Tech companies have long been held as a pinnacle of best human resources practices. It’s just not the truth.
The book “Work Rules!: Insights from Inside Google That Will Transform How You Live and Lead” is supposed to be a best seller, even when it already aims at transforming yourself, instead at only helping you to design a good work experience. Still, it’s mainly a PR operation, with no more link to reality than the Potemkine villages of USSR.
Just remember for example that most tech companies, including Google, signed no-poaching agreements with peer companies not to hire from one another. For this, they were sued by the DOJ and had to deal with a class action from their own workers.
The truth is that working in the tech sector is generally difficult. The job in itself is rather hard. Even is there are a lot positions, the competition spirit is real. Money is too often seen as the main metrics for success. As structures grow, organisation politics become more important than actual performance.
It’s also very difficult to do what you want and many people end up complaining that they’re unhappy. As explained Jean-Louis Gassée, it’s Microsoft’s human resources culture that drove away talent.
Discrimination is real, but as experienced by Ellen Pao who brought up a lawsuit and lost, companies have enough money to fight back. To be true, she even advises employees to not communicate their issues to their HR department.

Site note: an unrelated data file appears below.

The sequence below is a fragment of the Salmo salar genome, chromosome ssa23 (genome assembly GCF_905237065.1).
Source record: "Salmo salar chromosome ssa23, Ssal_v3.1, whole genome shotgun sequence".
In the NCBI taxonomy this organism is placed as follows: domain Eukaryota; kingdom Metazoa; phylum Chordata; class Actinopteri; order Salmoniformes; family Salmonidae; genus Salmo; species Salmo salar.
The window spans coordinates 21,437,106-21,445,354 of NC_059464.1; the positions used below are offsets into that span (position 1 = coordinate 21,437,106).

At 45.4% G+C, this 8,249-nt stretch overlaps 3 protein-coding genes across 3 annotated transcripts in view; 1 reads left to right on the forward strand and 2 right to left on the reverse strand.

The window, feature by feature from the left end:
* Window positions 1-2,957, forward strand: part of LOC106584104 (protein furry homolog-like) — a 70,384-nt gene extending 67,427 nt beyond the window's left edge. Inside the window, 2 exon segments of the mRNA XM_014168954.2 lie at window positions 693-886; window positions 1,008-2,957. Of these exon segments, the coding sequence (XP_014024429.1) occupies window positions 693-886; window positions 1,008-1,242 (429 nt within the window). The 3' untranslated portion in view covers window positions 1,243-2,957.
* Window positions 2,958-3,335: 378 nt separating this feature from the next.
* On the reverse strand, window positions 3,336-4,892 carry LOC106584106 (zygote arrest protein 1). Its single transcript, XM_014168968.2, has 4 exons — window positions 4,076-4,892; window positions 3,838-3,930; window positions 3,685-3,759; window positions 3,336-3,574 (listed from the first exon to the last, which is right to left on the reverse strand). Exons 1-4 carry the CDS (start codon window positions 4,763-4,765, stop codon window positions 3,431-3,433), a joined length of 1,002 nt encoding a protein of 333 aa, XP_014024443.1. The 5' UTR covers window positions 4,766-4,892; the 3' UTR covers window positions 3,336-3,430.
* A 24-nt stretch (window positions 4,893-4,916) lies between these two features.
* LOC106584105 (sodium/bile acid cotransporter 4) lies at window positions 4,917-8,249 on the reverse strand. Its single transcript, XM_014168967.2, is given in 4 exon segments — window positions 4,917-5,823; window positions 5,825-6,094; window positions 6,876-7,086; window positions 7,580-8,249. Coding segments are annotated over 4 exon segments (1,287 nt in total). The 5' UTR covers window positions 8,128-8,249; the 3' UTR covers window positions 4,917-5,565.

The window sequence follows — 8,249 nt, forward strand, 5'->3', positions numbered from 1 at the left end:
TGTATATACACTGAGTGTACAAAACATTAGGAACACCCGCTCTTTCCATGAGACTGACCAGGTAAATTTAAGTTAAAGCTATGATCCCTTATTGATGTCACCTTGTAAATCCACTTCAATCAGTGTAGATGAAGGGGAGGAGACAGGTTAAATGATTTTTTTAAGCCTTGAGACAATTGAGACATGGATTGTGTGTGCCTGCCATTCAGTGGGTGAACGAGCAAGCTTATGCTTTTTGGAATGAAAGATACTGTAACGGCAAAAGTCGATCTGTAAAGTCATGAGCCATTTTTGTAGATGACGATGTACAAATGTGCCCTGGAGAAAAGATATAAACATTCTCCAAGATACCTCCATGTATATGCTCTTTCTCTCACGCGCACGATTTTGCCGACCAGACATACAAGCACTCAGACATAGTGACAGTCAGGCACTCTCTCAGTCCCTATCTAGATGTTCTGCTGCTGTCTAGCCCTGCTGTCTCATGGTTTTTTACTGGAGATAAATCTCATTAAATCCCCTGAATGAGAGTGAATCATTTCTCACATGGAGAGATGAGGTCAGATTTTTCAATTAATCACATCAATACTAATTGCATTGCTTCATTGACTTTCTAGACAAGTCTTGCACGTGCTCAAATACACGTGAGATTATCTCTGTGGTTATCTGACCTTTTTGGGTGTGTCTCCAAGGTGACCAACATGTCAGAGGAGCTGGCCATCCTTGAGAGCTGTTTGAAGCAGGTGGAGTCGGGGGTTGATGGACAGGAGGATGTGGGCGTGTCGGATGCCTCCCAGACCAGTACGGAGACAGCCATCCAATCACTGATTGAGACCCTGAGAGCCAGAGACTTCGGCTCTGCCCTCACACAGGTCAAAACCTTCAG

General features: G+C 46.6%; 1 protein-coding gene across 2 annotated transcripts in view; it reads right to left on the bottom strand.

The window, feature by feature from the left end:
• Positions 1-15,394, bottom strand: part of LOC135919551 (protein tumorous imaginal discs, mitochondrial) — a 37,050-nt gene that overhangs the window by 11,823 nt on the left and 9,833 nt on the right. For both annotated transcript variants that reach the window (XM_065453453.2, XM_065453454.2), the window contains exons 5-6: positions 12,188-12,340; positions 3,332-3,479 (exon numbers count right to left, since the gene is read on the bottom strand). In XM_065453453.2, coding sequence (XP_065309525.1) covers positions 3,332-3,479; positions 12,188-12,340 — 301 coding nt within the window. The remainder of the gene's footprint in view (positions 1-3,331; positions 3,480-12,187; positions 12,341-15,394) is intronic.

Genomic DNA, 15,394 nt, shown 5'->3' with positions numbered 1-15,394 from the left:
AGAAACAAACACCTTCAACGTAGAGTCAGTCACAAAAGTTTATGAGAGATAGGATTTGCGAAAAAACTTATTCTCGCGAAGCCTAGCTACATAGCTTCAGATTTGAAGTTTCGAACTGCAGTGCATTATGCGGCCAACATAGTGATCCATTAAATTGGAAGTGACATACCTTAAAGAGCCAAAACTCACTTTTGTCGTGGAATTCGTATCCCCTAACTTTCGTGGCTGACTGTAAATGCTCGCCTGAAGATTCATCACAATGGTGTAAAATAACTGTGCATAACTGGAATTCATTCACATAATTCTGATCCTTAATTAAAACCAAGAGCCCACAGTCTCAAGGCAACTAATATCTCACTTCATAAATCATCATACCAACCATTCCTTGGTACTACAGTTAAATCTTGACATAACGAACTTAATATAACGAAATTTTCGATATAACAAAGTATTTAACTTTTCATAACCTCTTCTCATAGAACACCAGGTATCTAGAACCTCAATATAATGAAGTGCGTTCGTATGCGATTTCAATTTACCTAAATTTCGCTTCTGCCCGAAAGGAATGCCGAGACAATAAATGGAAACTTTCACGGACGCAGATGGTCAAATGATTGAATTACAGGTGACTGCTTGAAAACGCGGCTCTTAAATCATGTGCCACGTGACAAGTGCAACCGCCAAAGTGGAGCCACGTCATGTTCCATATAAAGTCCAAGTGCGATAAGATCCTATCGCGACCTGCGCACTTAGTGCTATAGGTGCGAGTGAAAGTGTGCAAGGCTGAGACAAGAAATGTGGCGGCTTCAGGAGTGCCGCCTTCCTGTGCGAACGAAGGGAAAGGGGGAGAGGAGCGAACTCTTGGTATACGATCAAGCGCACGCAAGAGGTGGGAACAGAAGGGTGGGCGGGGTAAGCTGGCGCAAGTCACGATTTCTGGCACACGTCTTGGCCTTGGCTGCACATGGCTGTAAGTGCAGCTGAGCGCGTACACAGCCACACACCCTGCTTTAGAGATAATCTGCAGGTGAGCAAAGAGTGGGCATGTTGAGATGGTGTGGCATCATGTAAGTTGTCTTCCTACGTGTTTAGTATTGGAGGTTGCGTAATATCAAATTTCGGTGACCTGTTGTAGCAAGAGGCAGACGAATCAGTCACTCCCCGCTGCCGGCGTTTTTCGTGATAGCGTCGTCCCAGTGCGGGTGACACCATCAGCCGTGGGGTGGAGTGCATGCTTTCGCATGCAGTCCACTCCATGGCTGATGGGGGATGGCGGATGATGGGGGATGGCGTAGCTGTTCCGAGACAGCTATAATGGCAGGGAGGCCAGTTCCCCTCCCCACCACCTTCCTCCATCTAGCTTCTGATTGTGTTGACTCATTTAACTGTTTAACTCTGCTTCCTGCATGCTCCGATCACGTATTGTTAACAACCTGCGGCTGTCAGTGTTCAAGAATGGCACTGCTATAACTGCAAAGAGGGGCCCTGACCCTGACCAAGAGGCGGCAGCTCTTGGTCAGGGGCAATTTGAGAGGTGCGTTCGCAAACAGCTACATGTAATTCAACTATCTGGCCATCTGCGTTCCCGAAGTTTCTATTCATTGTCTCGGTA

The truth is that humans resources is not focused on the employees. It’s focused on the company. It has to.
Labour Law is focused on the employee. It might sound like old fashioned but it’s the truth. As of today, even Silicon Valley workers want more work regulation of the tech industry. Some even think they should go back to unions.
And why not? The situation is even worse when looking outside the strict limits of the tech sector, with more than 1 million people in the Bay Area on low-wage jobs with only $18 an hour. Not mentioning that black and Latino workers are 58% of the cleaners, bus drivers, caterers and other subcontractors working for big tech firms, but only 10% of the core tech workforce.
Silicon Valley Rising or the Teamsters union managed to achieve some success at least, but high tech workers are too infused with naive libertarianism and darwinian liberalism to think that getting together could help them. There certainly is a new kind of labor movement, but it’s not there yet.
It’s logical. Individualism plays a central role in the Silicon Valley Ideology, not just in the way its members run their enterprises, but also in their view of society.
Also at the end of the day, once you’ve managed to get past work regulations, it’s cheaper to pay a human than to design a robot for driving or making deliveries. And the last thing the entrepreneurs of the gig economy want is trade unions enforcing collective bargaining, bringing legal pressure to protect workers’ rights and generally putting sand in the gears of disruptive “innovation”.
It will come at no suprise that Silicon Valley’s leaders claim to be liberal with one big exception: They are deeply suspicious of the government’s efforts to regulate business, especially when it comes to labor.